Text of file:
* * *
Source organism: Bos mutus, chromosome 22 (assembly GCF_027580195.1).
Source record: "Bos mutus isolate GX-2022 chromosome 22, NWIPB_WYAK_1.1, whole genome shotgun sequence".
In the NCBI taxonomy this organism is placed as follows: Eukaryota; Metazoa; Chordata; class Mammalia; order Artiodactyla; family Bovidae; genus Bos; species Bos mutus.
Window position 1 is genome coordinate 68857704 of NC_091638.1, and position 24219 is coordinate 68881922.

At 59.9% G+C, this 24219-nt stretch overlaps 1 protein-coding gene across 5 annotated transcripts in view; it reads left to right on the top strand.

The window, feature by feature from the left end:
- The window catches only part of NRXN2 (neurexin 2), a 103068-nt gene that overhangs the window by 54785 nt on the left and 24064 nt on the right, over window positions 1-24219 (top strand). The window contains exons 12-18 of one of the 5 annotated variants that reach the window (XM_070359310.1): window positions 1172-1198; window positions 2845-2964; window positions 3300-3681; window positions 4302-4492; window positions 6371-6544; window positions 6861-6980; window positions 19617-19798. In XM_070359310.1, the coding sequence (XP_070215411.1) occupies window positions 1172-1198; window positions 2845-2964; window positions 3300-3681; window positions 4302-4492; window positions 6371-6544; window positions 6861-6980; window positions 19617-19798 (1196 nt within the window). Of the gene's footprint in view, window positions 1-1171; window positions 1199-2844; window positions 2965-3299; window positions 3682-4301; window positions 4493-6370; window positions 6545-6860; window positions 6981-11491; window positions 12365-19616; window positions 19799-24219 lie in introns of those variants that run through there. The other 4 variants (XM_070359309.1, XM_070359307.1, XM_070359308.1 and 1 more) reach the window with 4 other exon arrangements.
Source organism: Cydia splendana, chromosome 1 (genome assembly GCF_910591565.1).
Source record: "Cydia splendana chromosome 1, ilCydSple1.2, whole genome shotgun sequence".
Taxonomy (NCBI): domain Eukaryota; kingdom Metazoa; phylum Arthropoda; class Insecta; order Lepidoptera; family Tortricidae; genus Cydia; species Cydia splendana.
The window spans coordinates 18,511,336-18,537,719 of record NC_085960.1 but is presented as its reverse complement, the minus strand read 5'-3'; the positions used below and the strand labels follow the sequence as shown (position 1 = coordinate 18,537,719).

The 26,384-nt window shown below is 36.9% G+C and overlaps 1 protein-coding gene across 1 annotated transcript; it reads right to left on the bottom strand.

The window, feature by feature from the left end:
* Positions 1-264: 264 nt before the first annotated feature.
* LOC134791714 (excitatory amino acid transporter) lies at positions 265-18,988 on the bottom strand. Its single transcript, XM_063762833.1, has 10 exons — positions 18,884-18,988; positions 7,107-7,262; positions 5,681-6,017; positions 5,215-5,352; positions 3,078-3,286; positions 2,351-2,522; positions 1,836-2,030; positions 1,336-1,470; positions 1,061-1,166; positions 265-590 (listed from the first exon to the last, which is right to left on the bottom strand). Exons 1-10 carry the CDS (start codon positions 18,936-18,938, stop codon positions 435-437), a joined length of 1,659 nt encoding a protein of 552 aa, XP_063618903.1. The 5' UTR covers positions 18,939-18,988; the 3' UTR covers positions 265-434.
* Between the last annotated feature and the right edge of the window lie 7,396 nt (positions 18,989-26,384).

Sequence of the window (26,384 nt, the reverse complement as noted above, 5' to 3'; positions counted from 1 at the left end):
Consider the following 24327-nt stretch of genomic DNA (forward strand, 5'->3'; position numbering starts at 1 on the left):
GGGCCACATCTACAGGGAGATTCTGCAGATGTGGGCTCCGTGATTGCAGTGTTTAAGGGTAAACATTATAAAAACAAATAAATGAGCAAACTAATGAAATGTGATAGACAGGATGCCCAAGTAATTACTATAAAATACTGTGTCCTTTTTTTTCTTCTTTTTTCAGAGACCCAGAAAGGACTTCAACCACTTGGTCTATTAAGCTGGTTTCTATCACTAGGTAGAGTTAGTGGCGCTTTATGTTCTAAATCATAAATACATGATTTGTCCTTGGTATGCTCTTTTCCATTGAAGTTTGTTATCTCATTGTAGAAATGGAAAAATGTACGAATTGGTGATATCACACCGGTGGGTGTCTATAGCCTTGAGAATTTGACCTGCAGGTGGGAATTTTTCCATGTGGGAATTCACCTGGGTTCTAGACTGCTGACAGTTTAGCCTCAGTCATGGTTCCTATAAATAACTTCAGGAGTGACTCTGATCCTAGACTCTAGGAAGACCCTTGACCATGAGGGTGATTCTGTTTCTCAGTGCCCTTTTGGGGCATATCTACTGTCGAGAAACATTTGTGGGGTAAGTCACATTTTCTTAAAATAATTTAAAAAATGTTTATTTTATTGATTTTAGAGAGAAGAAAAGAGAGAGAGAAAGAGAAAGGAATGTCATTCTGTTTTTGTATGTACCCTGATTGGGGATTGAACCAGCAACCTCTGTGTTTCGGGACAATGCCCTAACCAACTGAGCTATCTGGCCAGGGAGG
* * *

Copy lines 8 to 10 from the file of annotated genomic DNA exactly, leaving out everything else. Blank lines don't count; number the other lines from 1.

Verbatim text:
Source organism: Cydia splendana, chromosome 1 (genome assembly GCF_910591565.1).
Source record: "Cydia splendana chromosome 1, ilCydSple1.2, whole genome shotgun sequence".
Taxonomy (NCBI): domain Eukaryota; kingdom Metazoa; phylum Arthropoda; class Insecta; order Lepidoptera; family Tortricidae; genus Cydia; species Cydia splendana.